Not everyone has to wait for a change in the law. Some 50 organisations are already authorised to fly drones in US airspace, and several law enforcement agencies have special permission to deploy large UAVs for patrolling remote areas such as the Arizona border with Mexico. Kumar thinks swarms of small police drones could be a common sight in cities before long. "I would be surprised if you don't see these used within a year or so," he says, adding that they are too valuable a tool in search and rescue, or first response by law enforcement agencies, to delay their roll-out. "If there's a gunshot in a city block, we could deploy 20 of these and surround the area," he says. "We can do that before any police officers get to the scene. Maybe we'll lose some, but what's a few drones if you can save a life "
His optimism is fuelled by what he perceives as an acceleration in people's acceptance of a robotic future. California, he points out, has just welcomed driverless cars onto its roads. "That's a landmark," he says. "And if cars can operate autonomously, why not planes "
The short answer is the third, and biggest, hurdle UAVs must overcome: an inability to detect and react to unexpected obstacles, especially flocks of birds, other UAVs and piloted planes. "Sense and avoid has to improve dramatically," Hollands admits.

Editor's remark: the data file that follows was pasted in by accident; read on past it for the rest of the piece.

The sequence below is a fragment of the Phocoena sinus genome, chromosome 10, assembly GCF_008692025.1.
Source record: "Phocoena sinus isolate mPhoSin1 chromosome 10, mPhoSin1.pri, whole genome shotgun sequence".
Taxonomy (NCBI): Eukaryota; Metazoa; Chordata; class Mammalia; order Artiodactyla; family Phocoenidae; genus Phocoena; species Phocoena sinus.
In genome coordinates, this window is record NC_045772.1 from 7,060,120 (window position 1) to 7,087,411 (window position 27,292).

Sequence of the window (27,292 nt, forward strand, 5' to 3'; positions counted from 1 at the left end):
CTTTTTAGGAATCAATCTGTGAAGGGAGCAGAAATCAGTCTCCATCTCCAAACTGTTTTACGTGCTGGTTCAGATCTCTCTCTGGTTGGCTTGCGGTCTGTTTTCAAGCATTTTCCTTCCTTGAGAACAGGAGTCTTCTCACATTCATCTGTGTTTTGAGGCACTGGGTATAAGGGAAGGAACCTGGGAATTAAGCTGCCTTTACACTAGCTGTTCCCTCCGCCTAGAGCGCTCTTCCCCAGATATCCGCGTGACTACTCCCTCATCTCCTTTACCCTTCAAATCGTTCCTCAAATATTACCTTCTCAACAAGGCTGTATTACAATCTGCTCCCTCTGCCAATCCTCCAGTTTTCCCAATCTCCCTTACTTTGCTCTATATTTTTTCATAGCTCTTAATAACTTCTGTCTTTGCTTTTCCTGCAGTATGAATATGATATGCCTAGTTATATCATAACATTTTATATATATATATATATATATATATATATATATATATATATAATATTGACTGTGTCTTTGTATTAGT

Here, it seems, our love for gadgets might help. Microsoft's Kinect motion-capture system, developed for videogaming, is showing itself to be a rather useful tool. "It will be a complete game-changer in robotics," Roy says. His team has equipped one of their machines with a Kinect sensor that enables it to map out its environment and so avoid all the potential obstacles in a room.
Not that it's a perfect solution. It doesn't help if, for instance, another drone pops into the room and starts flying around. Avoiding such obstacles requires more elaborate kit, such as laser rangefinders. They have a range of 30 metres, six times that of the Kinect but they also cost 30 times as much.
This won't necessarily be your problem, however. So get ready: your imagination could unleash the personal drone revolution. "Just as with the PC, the real innovation comes from putting the technology in the hands of regular people, who will find applications we've never dreamed of," Anderson says.